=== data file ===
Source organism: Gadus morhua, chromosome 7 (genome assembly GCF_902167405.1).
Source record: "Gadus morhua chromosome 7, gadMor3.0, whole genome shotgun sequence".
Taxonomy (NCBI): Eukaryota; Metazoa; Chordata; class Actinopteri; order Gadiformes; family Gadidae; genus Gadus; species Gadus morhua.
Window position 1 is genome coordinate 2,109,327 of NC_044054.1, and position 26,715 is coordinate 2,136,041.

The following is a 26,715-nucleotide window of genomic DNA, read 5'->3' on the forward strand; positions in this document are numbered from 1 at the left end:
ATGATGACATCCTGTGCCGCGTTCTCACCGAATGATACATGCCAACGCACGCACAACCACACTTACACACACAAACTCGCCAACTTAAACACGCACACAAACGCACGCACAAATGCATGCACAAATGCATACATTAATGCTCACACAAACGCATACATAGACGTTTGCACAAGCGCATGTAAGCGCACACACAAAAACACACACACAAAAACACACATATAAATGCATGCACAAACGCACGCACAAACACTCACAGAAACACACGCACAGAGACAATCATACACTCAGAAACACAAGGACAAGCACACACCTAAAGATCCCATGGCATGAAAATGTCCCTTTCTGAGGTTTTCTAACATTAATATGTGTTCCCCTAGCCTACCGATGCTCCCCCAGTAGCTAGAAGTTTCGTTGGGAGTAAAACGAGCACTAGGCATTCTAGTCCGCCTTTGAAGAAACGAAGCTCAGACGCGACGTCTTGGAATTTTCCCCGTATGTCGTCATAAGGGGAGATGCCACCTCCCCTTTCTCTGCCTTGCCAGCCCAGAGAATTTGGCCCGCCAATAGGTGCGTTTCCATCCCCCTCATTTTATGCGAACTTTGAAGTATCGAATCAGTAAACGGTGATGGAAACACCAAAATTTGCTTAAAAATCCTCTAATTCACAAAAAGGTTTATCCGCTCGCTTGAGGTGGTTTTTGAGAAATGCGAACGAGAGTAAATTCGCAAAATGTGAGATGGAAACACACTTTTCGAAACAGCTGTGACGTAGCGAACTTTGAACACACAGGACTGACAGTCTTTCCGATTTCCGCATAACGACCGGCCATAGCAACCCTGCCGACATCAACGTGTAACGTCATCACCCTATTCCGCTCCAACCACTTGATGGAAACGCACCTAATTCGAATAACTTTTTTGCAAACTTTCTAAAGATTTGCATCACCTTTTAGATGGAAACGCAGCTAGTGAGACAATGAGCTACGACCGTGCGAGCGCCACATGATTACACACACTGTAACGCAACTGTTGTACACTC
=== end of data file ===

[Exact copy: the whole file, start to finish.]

Source organism: Gadus morhua, chromosome 7 (genome assembly GCF_902167405.1).
Source record: "Gadus morhua chromosome 7, gadMor3.0, whole genome shotgun sequence".
Taxonomy (NCBI): Eukaryota; Metazoa; Chordata; class Actinopteri; order Gadiformes; family Gadidae; genus Gadus; species Gadus morhua.
Window position 1 is genome coordinate 2,109,327 of NC_044054.1, and position 26,715 is coordinate 2,136,041.

The following is a 26,715-nucleotide window of genomic DNA, read 5'->3' on the forward strand; positions in this document are numbered from 1 at the left end:
ATGATGACATCCTGTGCCGCGTTCTCACCGAATGATACATGCCAACGCACGCACAACCACACTTACACACACAAACTCGCCAACTTAAACACGCACACAAACGCACGCACAAATGCATGCACAAATGCATACATTAATGCTCACACAAACGCATACATAGACGTTTGCACAAGCGCATGTAAGCGCACACACAAAAACACACACACAAAAACACACATATAAATGCATGCACAAACGCACGCACAAACACTCACAGAAACACACGCACAGAGACAATCATACACTCAGAAACACAAGGACAAGCACACACCTAAAGATCCCATGGCATGAAAATGTCCCTTTCTGAGGTTTTCTAACATTAATATGTGTTCCCCTAGCCTACCGATGCTCCCCCAGTAGCTAGAAGTTTCGTTGGGAGTAAAACGAGCACTAGGCATTCTAGTCCGCCTTTGAAGAAACGAAGCTCAGACGCGACGTCTTGGAATTTTCCCCGTATGTCGTCATAAGGGGAGATGCCACCTCCCCTTTCTCTGCCTTGCCAGCCCAGAGAATTTGGCCCGCCAATAGGTGCGTTTCCATCCCCCTCATTTTATGCGAACTTTGAAGTATCGAATCAGTAAACGGTGATGGAAACACCAAAATTTGCTTAAAAATCCTCTAATTCACAAAAAGGTTTATCCGCTCGCTTGAGGTGGTTTTTGAGAAATGCGAACGAGAGTAAATTCGCAAAATGTGAGATGGAAACACACTTTTCGAAACAGCTGTGACGTAGCGAACTTTGAACACACAGGACTGACAGTCTTTCCGATTTCCGCATAACGACCGGCCATAGCAACCCTGCCGACATCAACGTGTAACGTCATCACCCTATTCCGCTCCAACCACTTGATGGAAACGCACCTAATTCGAATAACTTTTTTGCAAACTTTCTAAAGATTTGCATCACCTTTTAGATGGAAACGCAGCTAGTGAGACAATGAGCTACGACCGTGCGAGCGCCACATGATTACACACACTGTAACGCAACTGTTGTACACTC